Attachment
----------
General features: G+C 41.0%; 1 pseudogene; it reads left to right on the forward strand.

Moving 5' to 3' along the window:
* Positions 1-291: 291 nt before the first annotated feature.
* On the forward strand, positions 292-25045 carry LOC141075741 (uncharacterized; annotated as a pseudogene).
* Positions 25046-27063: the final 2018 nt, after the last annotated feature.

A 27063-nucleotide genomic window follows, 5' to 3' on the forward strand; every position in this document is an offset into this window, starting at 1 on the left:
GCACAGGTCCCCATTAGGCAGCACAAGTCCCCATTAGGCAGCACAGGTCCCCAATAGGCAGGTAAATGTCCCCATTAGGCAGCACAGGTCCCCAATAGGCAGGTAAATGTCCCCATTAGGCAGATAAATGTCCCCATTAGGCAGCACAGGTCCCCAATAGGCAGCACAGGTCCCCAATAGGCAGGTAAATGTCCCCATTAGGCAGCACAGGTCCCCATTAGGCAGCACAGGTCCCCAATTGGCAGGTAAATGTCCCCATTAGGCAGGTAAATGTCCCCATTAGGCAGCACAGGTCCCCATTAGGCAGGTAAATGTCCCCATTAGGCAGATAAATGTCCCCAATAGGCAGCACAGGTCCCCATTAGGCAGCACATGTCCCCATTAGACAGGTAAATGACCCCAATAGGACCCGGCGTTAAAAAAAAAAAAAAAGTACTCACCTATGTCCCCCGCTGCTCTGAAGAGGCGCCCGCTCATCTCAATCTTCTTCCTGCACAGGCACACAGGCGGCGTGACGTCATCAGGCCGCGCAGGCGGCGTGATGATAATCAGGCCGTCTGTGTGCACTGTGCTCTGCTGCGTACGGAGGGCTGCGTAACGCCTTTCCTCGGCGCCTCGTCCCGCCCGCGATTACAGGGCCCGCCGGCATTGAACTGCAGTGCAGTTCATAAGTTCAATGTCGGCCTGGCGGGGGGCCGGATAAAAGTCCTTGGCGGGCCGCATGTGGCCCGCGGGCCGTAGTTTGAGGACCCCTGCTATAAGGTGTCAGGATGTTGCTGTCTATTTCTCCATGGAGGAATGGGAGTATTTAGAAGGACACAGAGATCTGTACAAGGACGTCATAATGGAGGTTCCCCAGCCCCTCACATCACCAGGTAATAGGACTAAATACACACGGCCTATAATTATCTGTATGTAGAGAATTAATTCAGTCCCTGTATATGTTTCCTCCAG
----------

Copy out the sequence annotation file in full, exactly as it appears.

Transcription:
General features: G+C 41.0%; 1 pseudogene; it reads left to right on the forward strand.

Moving 5' to 3' along the window:
* Positions 1-291: 291 nt before the first annotated feature.
* On the forward strand, positions 292-25045 carry LOC141075741 (uncharacterized; annotated as a pseudogene).
* Positions 25046-27063: the final 2018 nt, after the last annotated feature.

A 27063-nucleotide genomic window follows, 5' to 3' on the forward strand; every position in this document is an offset into this window, starting at 1 on the left:
GCACAGGTCCCCATTAGGCAGCACAAGTCCCCATTAGGCAGCACAGGTCCCCAATAGGCAGGTAAATGTCCCCATTAGGCAGCACAGGTCCCCAATAGGCAGGTAAATGTCCCCATTAGGCAGATAAATGTCCCCATTAGGCAGCACAGGTCCCCAATAGGCAGCACAGGTCCCCAATAGGCAGGTAAATGTCCCCATTAGGCAGCACAGGTCCCCATTAGGCAGCACAGGTCCCCAATTGGCAGGTAAATGTCCCCATTAGGCAGGTAAATGTCCCCATTAGGCAGCACAGGTCCCCATTAGGCAGGTAAATGTCCCCATTAGGCAGATAAATGTCCCCAATAGGCAGCACAGGTCCCCATTAGGCAGCACATGTCCCCATTAGACAGGTAAATGACCCCAATAGGACCCGGCGTTAAAAAAAAAAAAAAAGTACTCACCTATGTCCCCCGCTGCTCTGAAGAGGCGCCCGCTCATCTCAATCTTCTTCCTGCACAGGCACACAGGCGGCGTGACGTCATCAGGCCGCGCAGGCGGCGTGATGATAATCAGGCCGTCTGTGTGCACTGTGCTCTGCTGCGTACGGAGGGCTGCGTAACGCCTTTCCTCGGCGCCTCGTCCCGCCCGCGATTACAGGGCCCGCCGGCATTGAACTGCAGTGCAGTTCATAAGTTCAATGTCGGCCTGGCGGGGGGCCGGATAAAAGTCCTTGGCGGGCCGCATGTGGCCCGCGGGCCGTAGTTTGAGGACCCCTGCTATAAGGTGTCAGGATGTTGCTGTCTATTTCTCCATGGAGGAATGGGAGTATTTAGAAGGACACAGAGATCTGTACAAGGACGTCATAATGGAGGTTCCCCAGCCCCTCACATCACCAGGTAATAGGACTAAATACACACGGCCTATAATTATCTGTATGTAGAGAATTAATTCAGTCCCTGTATATGTTTCCTCCAG